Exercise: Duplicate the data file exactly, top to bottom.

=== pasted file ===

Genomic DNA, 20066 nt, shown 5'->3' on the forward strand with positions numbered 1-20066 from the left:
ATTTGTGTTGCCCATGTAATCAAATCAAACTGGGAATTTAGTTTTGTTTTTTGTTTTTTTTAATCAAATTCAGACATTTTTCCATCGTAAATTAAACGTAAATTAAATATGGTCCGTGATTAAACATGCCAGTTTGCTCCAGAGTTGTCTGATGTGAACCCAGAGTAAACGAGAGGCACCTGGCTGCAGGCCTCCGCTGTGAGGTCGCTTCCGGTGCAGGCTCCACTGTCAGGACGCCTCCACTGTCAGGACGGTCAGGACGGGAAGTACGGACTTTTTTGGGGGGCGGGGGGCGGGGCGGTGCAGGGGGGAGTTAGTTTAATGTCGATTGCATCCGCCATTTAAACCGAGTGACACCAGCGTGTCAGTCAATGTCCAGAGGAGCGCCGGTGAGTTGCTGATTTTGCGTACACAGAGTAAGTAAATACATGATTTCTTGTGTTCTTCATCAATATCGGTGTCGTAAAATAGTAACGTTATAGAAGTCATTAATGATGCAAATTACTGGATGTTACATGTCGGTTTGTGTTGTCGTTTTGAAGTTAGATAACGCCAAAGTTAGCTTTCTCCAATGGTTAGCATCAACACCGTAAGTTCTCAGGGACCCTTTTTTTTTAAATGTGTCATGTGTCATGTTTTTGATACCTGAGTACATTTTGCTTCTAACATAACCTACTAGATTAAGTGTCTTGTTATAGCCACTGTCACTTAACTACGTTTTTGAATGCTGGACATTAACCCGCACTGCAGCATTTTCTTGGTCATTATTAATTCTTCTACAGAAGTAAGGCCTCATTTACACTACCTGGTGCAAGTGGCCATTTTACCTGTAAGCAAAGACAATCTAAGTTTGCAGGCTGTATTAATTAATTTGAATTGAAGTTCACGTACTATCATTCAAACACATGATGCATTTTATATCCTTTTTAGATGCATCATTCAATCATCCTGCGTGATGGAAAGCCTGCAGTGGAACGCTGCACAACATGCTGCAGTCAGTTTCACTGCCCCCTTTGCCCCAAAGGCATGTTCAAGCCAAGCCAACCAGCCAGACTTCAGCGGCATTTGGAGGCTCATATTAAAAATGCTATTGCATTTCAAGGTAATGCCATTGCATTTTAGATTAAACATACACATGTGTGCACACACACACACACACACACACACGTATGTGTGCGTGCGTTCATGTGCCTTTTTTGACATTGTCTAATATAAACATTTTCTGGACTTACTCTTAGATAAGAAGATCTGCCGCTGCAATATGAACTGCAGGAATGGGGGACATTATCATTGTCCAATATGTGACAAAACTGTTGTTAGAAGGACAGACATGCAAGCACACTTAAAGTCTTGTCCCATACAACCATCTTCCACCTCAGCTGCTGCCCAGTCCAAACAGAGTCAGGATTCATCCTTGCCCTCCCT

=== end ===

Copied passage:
Genomic DNA, 20066 nt, shown 5'->3' on the forward strand with positions numbered 1-20066 from the left:
ATTTGTGTTGCCCATGTAATCAAATCAAACTGGGAATTTAGTTTTGTTTTTTGTTTTTTTTAATCAAATTCAGACATTTTTCCATCGTAAATTAAACGTAAATTAAATATGGTCCGTGATTAAACATGCCAGTTTGCTCCAGAGTTGTCTGATGTGAACCCAGAGTAAACGAGAGGCACCTGGCTGCAGGCCTCCGCTGTGAGGTCGCTTCCGGTGCAGGCTCCACTGTCAGGACGCCTCCACTGTCAGGACGGTCAGGACGGGAAGTACGGACTTTTTTGGGGGGCGGGGGGCGGGGCGGTGCAGGGGGGAGTTAGTTTAATGTCGATTGCATCCGCCATTTAAACCGAGTGACACCAGCGTGTCAGTCAATGTCCAGAGGAGCGCCGGTGAGTTGCTGATTTTGCGTACACAGAGTAAGTAAATACATGATTTCTTGTGTTCTTCATCAATATCGGTGTCGTAAAATAGTAACGTTATAGAAGTCATTAATGATGCAAATTACTGGATGTTACATGTCGGTTTGTGTTGTCGTTTTGAAGTTAGATAACGCCAAAGTTAGCTTTCTCCAATGGTTAGCATCAACACCGTAAGTTCTCAGGGACCCTTTTTTTTTAAATGTGTCATGTGTCATGTTTTTGATACCTGAGTACATTTTGCTTCTAACATAACCTACTAGATTAAGTGTCTTGTTATAGCCACTGTCACTTAACTACGTTTTTGAATGCTGGACATTAACCCGCACTGCAGCATTTTCTTGGTCATTATTAATTCTTCTACAGAAGTAAGGCCTCATTTACACTACCTGGTGCAAGTGGCCATTTTACCTGTAAGCAAAGACAATCTAAGTTTGCAGGCTGTATTAATTAATTTGAATTGAAGTTCACGTACTATCATTCAAACACATGATGCATTTTATATCCTTTTTAGATGCATCATTCAATCATCCTGCGTGATGGAAAGCCTGCAGTGGAACGCTGCACAACATGCTGCAGTCAGTTTCACTGCCCCCTTTGCCCCAAAGGCATGTTCAAGCCAAGCCAACCAGCCAGACTTCAGCGGCATTTGGAGGCTCATATTAAAAATGCTATTGCATTTCAAGGTAATGCCATTGCATTTTAGATTAAACATACACATGTGTGCACACACACACACACACACACACACGTATGTGTGCGTGCGTTCATGTGCCTTTTTTGACATTGTCTAATATAAACATTTTCTGGACTTACTCTTAGATAAGAAGATCTGCCGCTGCAATATGAACTGCAGGAATGGGGGACATTATCATTGTCCAATATGTGACAAAACTGTTGTTAGAAGGACAGACATGCAAGCACACTTAAAGTCTTGTCCCATACAACCATCTTCCACCTCAGCTGCTGCCCAGTCCAAACAGAGTCAGGATTCATCCTTGCCCTCCCT